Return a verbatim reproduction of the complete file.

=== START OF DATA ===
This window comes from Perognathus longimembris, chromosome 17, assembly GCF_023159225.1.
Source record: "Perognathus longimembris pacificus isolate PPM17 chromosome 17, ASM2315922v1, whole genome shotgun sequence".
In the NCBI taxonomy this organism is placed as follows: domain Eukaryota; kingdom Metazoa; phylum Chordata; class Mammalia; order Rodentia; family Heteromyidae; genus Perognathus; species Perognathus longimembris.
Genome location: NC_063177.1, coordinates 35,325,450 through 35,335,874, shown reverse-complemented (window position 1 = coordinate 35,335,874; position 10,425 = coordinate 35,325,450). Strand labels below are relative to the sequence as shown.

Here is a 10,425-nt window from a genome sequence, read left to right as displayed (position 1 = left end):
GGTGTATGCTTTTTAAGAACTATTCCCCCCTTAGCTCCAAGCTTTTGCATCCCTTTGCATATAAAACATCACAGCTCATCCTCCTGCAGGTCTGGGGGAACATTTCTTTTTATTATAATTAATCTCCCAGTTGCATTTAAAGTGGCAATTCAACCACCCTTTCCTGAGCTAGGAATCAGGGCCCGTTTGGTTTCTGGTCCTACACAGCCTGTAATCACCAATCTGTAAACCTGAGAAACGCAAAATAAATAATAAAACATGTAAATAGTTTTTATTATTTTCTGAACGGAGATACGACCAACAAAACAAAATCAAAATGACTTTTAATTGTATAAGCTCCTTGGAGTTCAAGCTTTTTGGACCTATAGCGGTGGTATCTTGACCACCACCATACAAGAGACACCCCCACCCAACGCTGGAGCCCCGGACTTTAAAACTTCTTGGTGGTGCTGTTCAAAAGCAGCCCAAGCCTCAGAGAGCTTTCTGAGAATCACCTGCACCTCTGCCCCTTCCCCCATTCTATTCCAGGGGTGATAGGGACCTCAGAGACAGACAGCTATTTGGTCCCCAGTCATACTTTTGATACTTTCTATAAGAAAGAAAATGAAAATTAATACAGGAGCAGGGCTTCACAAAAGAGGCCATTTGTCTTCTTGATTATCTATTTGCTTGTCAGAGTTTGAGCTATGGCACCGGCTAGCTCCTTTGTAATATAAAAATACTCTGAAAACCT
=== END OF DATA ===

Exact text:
This window comes from Perognathus longimembris, chromosome 17, assembly GCF_023159225.1.
Source record: "Perognathus longimembris pacificus isolate PPM17 chromosome 17, ASM2315922v1, whole genome shotgun sequence".
In the NCBI taxonomy this organism is placed as follows: domain Eukaryota; kingdom Metazoa; phylum Chordata; class Mammalia; order Rodentia; family Heteromyidae; genus Perognathus; species Perognathus longimembris.
Genome location: NC_063177.1, coordinates 35,325,450 through 35,335,874, shown reverse-complemented (window position 1 = coordinate 35,335,874; position 10,425 = coordinate 35,325,450). Strand labels below are relative to the sequence as shown.

Here is a 10,425-nt window from a genome sequence, read left to right as displayed (position 1 = left end):
GGTGTATGCTTTTTAAGAACTATTCCCCCCTTAGCTCCAAGCTTTTGCATCCCTTTGCATATAAAACATCACAGCTCATCCTCCTGCAGGTCTGGGGGAACATTTCTTTTTATTATAATTAATCTCCCAGTTGCATTTAAAGTGGCAATTCAACCACCCTTTCCTGAGCTAGGAATCAGGGCCCGTTTGGTTTCTGGTCCTACACAGCCTGTAATCACCAATCTGTAAACCTGAGAAACGCAAAATAAATAATAAAACATGTAAATAGTTTTTATTATTTTCTGAACGGAGATACGACCAACAAAACAAAATCAAAATGACTTTTAATTGTATAAGCTCCTTGGAGTTCAAGCTTTTTGGACCTATAGCGGTGGTATCTTGACCACCACCATACAAGAGACACCCCCACCCAACGCTGGAGCCCCGGACTTTAAAACTTCTTGGTGGTGCTGTTCAAAAGCAGCCCAAGCCTCAGAGAGCTTTCTGAGAATCACCTGCACCTCTGCCCCTTCCCCCATTCTATTCCAGGGGTGATAGGGACCTCAGAGACAGACAGCTATTTGGTCCCCAGTCATACTTTTGATACTTTCTATAAGAAAGAAAATGAAAATTAATACAGGAGCAGGGCTTCACAAAAGAGGCCATTTGTCTTCTTGATTATCTATTTGCTTGTCAGAGTTTGAGCTATGGCACCGGCTAGCTCCTTTGTAATATAAAAATACTCTGAAAACCT